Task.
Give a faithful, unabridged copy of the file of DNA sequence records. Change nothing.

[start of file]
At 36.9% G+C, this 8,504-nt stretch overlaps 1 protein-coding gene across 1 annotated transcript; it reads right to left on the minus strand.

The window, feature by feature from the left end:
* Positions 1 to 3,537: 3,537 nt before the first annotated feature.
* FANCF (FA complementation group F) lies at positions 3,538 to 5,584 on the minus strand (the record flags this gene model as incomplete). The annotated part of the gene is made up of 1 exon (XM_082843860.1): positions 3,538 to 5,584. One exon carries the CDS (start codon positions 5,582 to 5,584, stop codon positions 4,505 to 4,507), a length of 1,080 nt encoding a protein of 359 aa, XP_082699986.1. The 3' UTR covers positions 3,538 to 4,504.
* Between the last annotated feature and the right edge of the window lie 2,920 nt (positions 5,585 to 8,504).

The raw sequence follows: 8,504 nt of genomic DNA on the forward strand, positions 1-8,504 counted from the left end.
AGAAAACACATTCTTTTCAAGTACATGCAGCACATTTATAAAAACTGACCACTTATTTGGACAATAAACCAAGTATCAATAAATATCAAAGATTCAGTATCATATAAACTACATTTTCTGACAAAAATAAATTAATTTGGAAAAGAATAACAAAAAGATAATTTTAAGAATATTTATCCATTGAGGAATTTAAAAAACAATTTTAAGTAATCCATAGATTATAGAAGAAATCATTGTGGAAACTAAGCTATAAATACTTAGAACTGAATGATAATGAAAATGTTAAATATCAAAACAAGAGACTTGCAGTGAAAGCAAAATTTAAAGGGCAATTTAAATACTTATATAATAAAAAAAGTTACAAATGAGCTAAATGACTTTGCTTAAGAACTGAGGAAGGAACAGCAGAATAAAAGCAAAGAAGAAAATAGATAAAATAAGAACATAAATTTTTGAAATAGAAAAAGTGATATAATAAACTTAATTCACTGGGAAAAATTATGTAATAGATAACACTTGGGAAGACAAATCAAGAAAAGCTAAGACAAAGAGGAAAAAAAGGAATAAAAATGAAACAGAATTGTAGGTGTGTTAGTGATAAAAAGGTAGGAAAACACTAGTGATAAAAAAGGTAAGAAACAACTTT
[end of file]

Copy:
At 36.9% G+C, this 8,504-nt stretch overlaps 1 protein-coding gene across 1 annotated transcript; it reads right to left on the minus strand.

The window, feature by feature from the left end:
* Positions 1 to 3,537: 3,537 nt before the first annotated feature.
* FANCF (FA complementation group F) lies at positions 3,538 to 5,584 on the minus strand (the record flags this gene model as incomplete). The annotated part of the gene is made up of 1 exon (XM_082843860.1): positions 3,538 to 5,584. One exon carries the CDS (start codon positions 5,582 to 5,584, stop codon positions 4,505 to 4,507), a length of 1,080 nt encoding a protein of 359 aa, XP_082699986.1. The 3' UTR covers positions 3,538 to 4,504.
* Between the last annotated feature and the right edge of the window lie 2,920 nt (positions 5,585 to 8,504).

The raw sequence follows: 8,504 nt of genomic DNA on the forward strand, positions 1-8,504 counted from the left end.
AGAAAACACATTCTTTTCAAGTACATGCAGCACATTTATAAAAACTGACCACTTATTTGGACAATAAACCAAGTATCAATAAATATCAAAGATTCAGTATCATATAAACTACATTTTCTGACAAAAATAAATTAATTTGGAAAAGAATAACAAAAAGATAATTTTAAGAATATTTATCCATTGAGGAATTTAAAAAACAATTTTAAGTAATCCATAGATTATAGAAGAAATCATTGTGGAAACTAAGCTATAAATACTTAGAACTGAATGATAATGAAAATGTTAAATATCAAAACAAGAGACTTGCAGTGAAAGCAAAATTTAAAGGGCAATTTAAATACTTATATAATAAAAAAAGTTACAAATGAGCTAAATGACTTTGCTTAAGAACTGAGGAAGGAACAGCAGAATAAAAGCAAAGAAGAAAATAGATAAAATAAGAACATAAATTTTTGAAATAGAAAAAGTGATATAATAAACTTAATTCACTGGGAAAAATTATGTAATAGATAACACTTGGGAAGACAAATCAAGAAAAGCTAAGACAAAGAGGAAAAAAAGGAATAAAAATGAAACAGAATTGTAGGTGTGTTAGTGATAAAAAGGTAGGAAAACACTAGTGATAAAAAAGGTAAGAAACAACTTT